Oracle exceeded expectations in its Fiscal 2021 third-quarter financial results. Notably, it called out the success of its ERP solutions with revenue from Fusion up 30% and NetSuite Cloud ERP revenue up 24%. Oracle Gen2 Cloud Infrastructure, which includes the autonomous database, saw revenues soar by 100%. Total revenues increase 3% year over year to $10.1 billion.
Safra Catz, Oracle CEO, commented: “Oracle’s rapidly growing highly-profitable, multi-billion-dollar cloud ERP businesses helped drive subscription revenue up 5% and operating income up 10% in the quarter. Subscription revenue now accounts for 72% of Oracle’s total revenues, and this highly-predictable recurring revenue-stream along with expense discipline are enabling double-digit increases in non-GAAP earnings per share.”
The results beat expectations. However, the current quarter’s guidance was not enough to avoid a slight fallback in its share price. Over the last months, Oracle shares have climbed above $72, but after hours the price fell to $67.39 before recovering slightly. This is still above the $61.51 it was at the start of February.
Catz noted that total revenues are expected to grow between 5% and 7%, but only 1%-3% in constant currency. She also noted that the company would have to invest heavily in Oracle Cloud Infrastructure in this quarter to meet the increased demand it is seeing. In the short term, this might have a small negative impact. In the longer term, it looks like Oracle is gaining the market share it is hoping for.
Cloud Wars continues
Sometimes rivals would be wise to avoid riling up Oracle. Larry Ellison, Founder, and CTO called out the SAP CFO statement of: “I have checked, and we have not lost a single ERP customer to Oracle.” According to Bob Evans Cloud Wars site.
Ellison countered with: “In Q3 alone we signed contracts, totaling hundreds of millions of dollars to migrate several very large SAP ERP customers, to Oracle Fusion ERP. “ (Source Seeking Alpha).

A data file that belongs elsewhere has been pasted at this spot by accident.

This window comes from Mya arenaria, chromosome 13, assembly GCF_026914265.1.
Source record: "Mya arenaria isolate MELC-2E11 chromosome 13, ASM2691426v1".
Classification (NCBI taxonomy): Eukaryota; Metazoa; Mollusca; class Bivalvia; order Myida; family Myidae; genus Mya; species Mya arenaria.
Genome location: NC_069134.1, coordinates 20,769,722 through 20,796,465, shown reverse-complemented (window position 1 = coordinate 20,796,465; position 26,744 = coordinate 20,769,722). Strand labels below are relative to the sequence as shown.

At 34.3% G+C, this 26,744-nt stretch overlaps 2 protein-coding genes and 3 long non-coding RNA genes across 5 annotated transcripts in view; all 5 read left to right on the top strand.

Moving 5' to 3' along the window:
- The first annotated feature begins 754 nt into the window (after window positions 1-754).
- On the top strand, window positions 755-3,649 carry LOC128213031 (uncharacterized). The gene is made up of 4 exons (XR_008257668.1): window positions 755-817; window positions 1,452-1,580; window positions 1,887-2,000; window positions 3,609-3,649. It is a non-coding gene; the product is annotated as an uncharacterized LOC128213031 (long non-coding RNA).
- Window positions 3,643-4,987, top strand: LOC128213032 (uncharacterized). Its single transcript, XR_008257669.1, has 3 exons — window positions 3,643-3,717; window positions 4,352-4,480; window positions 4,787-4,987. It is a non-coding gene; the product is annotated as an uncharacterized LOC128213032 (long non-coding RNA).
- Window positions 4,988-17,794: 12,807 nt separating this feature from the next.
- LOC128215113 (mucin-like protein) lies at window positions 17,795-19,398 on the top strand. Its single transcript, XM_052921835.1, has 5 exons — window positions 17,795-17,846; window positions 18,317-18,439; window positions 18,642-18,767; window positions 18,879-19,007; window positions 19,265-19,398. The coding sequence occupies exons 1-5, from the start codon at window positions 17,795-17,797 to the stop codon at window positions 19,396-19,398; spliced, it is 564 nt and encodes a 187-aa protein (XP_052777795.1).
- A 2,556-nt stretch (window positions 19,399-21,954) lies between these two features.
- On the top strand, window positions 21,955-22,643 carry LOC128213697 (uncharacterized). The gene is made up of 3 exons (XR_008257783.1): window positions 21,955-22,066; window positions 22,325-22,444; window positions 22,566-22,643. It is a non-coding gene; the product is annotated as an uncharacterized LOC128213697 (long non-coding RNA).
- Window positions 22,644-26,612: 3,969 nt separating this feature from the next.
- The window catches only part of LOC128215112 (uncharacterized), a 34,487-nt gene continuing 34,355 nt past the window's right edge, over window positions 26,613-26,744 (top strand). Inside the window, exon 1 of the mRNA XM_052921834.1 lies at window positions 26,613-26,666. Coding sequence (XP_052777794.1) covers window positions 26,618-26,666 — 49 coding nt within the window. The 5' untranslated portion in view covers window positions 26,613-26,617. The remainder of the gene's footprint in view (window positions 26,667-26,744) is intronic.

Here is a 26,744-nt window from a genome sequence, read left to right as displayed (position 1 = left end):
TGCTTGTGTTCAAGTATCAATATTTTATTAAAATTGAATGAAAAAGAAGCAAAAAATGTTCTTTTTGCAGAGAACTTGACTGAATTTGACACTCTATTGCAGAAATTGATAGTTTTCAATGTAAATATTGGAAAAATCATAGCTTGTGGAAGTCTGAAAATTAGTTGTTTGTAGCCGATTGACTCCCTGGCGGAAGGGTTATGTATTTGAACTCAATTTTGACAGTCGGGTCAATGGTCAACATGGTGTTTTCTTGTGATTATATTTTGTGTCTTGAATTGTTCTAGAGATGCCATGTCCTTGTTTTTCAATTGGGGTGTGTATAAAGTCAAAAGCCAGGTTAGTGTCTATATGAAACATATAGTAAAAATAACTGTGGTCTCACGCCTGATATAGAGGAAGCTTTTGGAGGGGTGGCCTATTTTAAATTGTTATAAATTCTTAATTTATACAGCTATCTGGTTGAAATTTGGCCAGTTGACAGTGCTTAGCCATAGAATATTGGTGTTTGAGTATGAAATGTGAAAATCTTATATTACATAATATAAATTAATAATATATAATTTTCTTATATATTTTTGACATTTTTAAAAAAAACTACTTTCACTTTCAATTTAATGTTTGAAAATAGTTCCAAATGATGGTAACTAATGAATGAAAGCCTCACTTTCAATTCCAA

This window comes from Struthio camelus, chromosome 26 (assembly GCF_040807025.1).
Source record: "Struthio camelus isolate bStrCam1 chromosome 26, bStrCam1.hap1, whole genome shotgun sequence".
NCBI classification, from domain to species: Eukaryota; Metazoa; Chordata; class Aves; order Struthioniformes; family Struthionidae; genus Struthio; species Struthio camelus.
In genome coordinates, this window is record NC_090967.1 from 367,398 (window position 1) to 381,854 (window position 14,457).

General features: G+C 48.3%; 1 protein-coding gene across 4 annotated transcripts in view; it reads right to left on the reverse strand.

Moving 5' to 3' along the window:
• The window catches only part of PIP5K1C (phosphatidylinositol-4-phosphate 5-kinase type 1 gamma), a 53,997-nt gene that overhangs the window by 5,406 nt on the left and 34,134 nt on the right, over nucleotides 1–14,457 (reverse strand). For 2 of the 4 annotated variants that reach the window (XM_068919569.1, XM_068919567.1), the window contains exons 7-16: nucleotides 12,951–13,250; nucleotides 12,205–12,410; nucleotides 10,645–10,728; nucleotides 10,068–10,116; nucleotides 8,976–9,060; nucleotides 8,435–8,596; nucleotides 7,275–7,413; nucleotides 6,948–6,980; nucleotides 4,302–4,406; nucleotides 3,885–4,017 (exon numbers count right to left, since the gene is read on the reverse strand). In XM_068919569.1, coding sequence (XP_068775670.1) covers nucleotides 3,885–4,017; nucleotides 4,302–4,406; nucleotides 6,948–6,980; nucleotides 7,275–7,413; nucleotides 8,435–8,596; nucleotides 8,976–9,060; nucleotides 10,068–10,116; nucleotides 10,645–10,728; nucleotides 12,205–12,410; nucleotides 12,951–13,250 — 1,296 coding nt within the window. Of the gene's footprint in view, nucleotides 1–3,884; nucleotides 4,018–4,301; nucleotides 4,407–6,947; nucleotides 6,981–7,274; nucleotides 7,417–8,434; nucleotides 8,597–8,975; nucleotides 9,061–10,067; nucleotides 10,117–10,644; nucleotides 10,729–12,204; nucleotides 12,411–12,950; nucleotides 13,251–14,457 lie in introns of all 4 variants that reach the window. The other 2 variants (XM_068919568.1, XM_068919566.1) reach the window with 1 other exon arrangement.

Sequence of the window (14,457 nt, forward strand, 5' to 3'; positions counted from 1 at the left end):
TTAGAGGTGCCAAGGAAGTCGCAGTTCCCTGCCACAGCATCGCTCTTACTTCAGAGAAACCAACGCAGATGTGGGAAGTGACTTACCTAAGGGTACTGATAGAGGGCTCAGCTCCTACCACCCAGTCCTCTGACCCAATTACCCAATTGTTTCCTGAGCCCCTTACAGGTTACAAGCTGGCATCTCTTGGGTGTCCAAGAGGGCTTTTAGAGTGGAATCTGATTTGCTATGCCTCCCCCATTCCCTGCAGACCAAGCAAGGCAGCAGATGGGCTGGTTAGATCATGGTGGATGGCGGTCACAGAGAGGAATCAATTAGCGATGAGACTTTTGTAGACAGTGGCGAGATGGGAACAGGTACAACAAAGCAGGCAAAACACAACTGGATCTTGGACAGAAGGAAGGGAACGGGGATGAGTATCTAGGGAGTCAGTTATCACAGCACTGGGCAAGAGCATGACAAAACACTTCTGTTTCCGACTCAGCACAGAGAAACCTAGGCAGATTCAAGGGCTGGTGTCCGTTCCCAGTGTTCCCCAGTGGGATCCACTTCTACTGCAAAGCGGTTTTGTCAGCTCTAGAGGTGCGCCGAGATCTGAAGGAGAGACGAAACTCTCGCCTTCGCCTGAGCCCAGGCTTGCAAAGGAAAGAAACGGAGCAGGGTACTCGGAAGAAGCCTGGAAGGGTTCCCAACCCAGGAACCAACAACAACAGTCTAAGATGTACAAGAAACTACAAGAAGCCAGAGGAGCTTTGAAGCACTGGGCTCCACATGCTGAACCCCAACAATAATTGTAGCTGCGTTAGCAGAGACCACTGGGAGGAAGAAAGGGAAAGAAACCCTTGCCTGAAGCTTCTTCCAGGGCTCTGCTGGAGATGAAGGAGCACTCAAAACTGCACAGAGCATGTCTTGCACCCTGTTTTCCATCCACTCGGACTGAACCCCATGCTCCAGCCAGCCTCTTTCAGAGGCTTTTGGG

He continued, adding that this was not an isolated quarter but had been going on for several years. He then started to list the more than a hundred companies that have or are moving to Oracle. The list of specific examples to back up his assertion included G4S plc security services firm First Solar and Transit Wireless. The list continued with examples from across the world, including Postcon National GMBH, a major postal carrier in Germany, probably the most notable for its location.
Enterprise Times: What does this mean
While the current quarter’s guidance may have been weaker than the market expected, the longer-term future looks more buoyant. Oracle would not be investing heavily in OCI if it did not have the need. Catz’s tone inferred there was almost there is a risk that demand will outstrip supply if they do not further increase investment. This coupled with Ellison later saying: “You’re going to see a lot of database growth – a lot of database acceleration starting next year, which we’re a quarter away from. We expect it really to explode next year… I’m not really ready to disclose our plans as to why I think it’s going to suddenly spike, but we expect very, very rapid database growth next year.”
This was a solid quarter from Oracle. While there was a cautious note around Q4 in Fiscal 2022, Ellison is expecting even more growth from OCI. Importantly the ERP solutions, both Fusion and Oracle NetSuite have tremendous momentum across the world. That will be hard to stop.
Ellison was not drawn out on the database announcement. It will be interesting to see what comes out in the coming weeks. For a change, there was also no mention of Workday or Salesforce in these recent results. Perhaps they have remained sensibly quiet and let their results do the talking for them.